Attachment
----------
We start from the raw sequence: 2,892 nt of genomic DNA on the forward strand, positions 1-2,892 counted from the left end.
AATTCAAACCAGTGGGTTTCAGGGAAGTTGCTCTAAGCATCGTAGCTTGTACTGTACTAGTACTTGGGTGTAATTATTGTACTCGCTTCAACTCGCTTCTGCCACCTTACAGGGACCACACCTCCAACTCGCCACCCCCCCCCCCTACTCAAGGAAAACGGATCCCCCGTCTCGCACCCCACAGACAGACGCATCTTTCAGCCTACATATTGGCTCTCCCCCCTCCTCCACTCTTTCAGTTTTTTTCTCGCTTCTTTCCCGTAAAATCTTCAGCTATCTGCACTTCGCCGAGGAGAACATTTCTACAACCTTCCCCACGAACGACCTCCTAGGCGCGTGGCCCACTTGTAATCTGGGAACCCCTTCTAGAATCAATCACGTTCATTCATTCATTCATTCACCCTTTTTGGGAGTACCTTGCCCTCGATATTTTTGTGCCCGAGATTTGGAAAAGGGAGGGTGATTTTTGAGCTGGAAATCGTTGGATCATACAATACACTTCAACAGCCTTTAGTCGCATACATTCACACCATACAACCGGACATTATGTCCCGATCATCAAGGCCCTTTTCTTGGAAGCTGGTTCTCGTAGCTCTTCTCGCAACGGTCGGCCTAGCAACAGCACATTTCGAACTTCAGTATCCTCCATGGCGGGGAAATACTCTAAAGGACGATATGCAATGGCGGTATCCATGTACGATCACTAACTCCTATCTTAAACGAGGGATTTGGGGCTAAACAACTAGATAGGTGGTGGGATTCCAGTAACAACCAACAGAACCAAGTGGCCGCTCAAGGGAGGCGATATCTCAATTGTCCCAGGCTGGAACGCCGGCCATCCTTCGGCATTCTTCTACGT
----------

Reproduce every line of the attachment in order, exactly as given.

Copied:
We start from the raw sequence: 2,892 nt of genomic DNA on the forward strand, positions 1-2,892 counted from the left end.
AATTCAAACCAGTGGGTTTCAGGGAAGTTGCTCTAAGCATCGTAGCTTGTACTGTACTAGTACTTGGGTGTAATTATTGTACTCGCTTCAACTCGCTTCTGCCACCTTACAGGGACCACACCTCCAACTCGCCACCCCCCCCCCCTACTCAAGGAAAACGGATCCCCCGTCTCGCACCCCACAGACAGACGCATCTTTCAGCCTACATATTGGCTCTCCCCCCTCCTCCACTCTTTCAGTTTTTTTCTCGCTTCTTTCCCGTAAAATCTTCAGCTATCTGCACTTCGCCGAGGAGAACATTTCTACAACCTTCCCCACGAACGACCTCCTAGGCGCGTGGCCCACTTGTAATCTGGGAACCCCTTCTAGAATCAATCACGTTCATTCATTCATTCATTCACCCTTTTTGGGAGTACCTTGCCCTCGATATTTTTGTGCCCGAGATTTGGAAAAGGGAGGGTGATTTTTGAGCTGGAAATCGTTGGATCATACAATACACTTCAACAGCCTTTAGTCGCATACATTCACACCATACAACCGGACATTATGTCCCGATCATCAAGGCCCTTTTCTTGGAAGCTGGTTCTCGTAGCTCTTCTCGCAACGGTCGGCCTAGCAACAGCACATTTCGAACTTCAGTATCCTCCATGGCGGGGAAATACTCTAAAGGACGATATGCAATGGCGGTATCCATGTACGATCACTAACTCCTATCTTAAACGAGGGATTTGGGGCTAAACAACTAGATAGGTGGTGGGATTCCAGTAACAACCAACAGAACCAAGTGGCCGCTCAAGGGAGGCGATATCTCAATTGTCCCAGGCTGGAACGCCGGCCATCCTTCGGCATTCTTCTACGT